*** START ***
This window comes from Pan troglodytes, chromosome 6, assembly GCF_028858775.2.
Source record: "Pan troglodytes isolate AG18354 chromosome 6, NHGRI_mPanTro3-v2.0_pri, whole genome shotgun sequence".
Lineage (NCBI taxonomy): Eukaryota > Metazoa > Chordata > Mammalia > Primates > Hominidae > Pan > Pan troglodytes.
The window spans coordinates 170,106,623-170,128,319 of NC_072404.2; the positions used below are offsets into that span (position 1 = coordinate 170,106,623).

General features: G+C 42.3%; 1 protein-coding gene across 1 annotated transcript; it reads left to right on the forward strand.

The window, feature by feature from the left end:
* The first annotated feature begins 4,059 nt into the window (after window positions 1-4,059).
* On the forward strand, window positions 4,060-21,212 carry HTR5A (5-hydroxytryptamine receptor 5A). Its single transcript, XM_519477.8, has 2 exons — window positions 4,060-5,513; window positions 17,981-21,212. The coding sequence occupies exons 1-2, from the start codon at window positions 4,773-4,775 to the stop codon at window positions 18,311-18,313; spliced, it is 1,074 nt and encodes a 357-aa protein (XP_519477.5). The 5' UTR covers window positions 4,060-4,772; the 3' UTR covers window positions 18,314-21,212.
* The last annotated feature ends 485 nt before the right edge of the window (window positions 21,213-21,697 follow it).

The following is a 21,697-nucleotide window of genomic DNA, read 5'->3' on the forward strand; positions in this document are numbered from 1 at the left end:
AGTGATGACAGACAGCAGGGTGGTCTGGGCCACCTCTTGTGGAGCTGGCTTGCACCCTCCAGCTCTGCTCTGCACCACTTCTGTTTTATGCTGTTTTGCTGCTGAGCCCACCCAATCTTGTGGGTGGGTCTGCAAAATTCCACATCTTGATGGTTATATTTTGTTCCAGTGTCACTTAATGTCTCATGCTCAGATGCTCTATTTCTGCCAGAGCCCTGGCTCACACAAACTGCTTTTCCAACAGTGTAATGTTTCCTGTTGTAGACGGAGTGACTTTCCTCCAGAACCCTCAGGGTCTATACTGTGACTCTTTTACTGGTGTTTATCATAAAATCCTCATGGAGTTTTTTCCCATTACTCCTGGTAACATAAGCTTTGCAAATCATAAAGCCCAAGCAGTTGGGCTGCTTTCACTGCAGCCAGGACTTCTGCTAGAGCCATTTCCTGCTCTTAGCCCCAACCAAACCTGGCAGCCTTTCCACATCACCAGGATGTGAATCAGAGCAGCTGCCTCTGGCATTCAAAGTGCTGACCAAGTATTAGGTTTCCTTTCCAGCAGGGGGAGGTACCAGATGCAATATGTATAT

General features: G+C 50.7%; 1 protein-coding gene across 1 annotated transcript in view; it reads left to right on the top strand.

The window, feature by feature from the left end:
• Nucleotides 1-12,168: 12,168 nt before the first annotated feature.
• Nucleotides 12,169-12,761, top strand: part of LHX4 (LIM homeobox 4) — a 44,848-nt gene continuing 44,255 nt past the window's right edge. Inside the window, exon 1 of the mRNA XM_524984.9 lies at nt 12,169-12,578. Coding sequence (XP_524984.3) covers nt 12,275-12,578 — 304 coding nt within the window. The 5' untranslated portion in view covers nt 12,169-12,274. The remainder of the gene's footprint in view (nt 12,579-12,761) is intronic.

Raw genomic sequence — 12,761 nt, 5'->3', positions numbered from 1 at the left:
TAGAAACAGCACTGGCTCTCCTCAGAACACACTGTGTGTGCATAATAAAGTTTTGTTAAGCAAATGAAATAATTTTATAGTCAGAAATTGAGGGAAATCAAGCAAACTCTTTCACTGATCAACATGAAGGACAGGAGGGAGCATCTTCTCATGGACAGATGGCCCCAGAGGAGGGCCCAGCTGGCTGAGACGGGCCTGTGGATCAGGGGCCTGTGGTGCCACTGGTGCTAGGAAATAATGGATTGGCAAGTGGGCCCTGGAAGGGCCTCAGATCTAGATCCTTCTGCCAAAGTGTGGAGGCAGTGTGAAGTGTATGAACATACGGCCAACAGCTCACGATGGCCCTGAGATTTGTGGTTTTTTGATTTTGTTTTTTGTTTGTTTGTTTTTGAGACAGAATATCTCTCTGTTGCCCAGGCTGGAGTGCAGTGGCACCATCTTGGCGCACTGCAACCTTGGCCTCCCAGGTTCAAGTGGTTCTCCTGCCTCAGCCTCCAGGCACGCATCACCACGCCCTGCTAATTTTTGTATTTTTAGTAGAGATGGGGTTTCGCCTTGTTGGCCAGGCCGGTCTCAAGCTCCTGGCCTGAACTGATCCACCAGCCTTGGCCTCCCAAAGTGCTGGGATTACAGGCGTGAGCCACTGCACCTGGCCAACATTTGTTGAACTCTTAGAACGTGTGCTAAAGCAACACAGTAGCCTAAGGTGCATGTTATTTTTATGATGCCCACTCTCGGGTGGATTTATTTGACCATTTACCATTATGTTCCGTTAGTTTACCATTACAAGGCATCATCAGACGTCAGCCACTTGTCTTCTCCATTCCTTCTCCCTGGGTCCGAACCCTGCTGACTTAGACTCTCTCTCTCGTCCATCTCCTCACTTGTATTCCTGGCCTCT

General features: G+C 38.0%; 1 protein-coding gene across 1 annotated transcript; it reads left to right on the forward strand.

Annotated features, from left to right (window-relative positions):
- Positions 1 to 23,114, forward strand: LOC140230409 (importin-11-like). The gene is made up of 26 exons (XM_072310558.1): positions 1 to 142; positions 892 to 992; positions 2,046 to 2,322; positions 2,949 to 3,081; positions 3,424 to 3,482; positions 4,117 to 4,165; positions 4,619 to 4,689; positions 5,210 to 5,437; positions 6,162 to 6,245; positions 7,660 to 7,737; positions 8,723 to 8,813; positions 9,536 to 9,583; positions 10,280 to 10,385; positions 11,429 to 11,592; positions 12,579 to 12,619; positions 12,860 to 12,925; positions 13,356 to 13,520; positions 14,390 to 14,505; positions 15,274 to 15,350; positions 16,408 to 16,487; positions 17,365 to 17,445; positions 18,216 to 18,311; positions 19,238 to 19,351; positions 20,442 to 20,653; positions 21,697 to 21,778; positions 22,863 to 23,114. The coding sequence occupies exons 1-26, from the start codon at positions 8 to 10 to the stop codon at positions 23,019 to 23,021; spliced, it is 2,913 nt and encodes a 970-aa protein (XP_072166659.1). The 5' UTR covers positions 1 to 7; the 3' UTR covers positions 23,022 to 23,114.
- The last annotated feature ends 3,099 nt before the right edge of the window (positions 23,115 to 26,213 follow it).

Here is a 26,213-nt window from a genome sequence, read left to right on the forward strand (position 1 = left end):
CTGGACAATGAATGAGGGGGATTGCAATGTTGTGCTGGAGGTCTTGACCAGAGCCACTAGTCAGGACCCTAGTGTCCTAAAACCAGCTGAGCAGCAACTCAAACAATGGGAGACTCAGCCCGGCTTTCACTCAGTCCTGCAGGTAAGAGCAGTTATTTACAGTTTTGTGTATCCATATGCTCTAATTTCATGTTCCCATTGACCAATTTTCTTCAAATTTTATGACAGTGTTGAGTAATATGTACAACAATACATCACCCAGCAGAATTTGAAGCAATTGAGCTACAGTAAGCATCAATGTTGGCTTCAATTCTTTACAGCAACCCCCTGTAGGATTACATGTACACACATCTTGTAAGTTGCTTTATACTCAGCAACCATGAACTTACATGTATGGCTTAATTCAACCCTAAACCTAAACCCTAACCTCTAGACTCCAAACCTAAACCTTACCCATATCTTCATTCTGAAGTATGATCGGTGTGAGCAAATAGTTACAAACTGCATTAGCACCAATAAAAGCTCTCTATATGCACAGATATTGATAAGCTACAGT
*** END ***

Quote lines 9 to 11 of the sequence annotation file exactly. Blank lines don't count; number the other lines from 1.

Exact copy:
* The last annotated feature ends 485 nt before the right edge of the window (window positions 21,213-21,697 follow it).

The following is a 21,697-nucleotide window of genomic DNA, read 5'->3' on the forward strand; positions in this document are numbered from 1 at the left end:
AGTGATGACAGACAGCAGGGTGGTCTGGGCCACCTCTTGTGGAGCTGGCTTGCACCCTCCAGCTCTGCTCTGCACCACTTCTGTTTTATGCTGTTTTGCTGCTGAGCCCACCCAATCTTGTGGGTGGGTCTGCAAAATTCCACATCTTGATGGTTATATTTTGTTCCAGTGTCACTTAATGTCTCATGCTCAGATGCTCTATTTCTGCCAGAGCCCTGGCTCACACAAACTGCTTTTCCAACAGTGTAATGTTTCCTGTTGTAGACGGAGTGACTTTCCTCCAGAACCCTCAGGGTCTATACTGTGACTCTTTTACTGGTGTTTATCATAAAATCCTCATGGAGTTTTTTCCCATTACTCCTGGTAACATAAGCTTTGCAAATCATAAAGCCCAAGCAGTTGGGCTGCTTTCACTGCAGCCAGGACTTCTGCTAGAGCCATTTCCTGCTCTTAGCCCCAACCAAACCTGGCAGCCTTTCCACATCACCAGGATGTGAATCAGAGCAGCTGCCTCTGGCATTCAAAGTGCTGACCAAGTATTAGGTTTCCTTTCCAGCAGGGGGAGGTACCAGATGCAATATGTATAT